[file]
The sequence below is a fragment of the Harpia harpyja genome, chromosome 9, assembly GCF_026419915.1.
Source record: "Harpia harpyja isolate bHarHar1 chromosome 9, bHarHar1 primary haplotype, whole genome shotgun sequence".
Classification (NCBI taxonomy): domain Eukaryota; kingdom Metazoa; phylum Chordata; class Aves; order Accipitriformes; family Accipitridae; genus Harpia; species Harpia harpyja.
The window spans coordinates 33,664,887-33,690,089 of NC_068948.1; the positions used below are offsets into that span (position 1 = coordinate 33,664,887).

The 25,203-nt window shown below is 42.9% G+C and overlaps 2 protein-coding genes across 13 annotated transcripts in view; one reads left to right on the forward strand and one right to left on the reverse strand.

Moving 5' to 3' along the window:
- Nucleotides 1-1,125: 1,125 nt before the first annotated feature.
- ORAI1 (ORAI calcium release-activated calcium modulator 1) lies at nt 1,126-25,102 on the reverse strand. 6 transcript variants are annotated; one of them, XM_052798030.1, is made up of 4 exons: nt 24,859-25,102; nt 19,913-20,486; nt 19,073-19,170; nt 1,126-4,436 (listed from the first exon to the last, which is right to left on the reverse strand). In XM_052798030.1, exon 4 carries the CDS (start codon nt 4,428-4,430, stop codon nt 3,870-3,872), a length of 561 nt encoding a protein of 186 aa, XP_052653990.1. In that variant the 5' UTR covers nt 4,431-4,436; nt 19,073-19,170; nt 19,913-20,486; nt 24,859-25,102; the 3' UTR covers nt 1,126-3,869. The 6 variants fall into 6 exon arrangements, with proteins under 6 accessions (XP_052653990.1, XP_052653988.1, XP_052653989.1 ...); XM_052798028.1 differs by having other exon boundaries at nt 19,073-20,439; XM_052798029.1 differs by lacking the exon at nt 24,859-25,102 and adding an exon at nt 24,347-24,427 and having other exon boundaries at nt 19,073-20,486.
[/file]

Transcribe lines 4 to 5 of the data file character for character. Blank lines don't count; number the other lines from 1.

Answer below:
The window spans coordinates 33,664,887-33,690,089 of NC_068948.1; the positions used below are offsets into that span (position 1 = coordinate 33,664,887).

The 25,203-nt window shown below is 42.9% G+C and overlaps 2 protein-coding genes across 13 annotated transcripts in view; one reads left to right on the forward strand and one right to left on the reverse strand.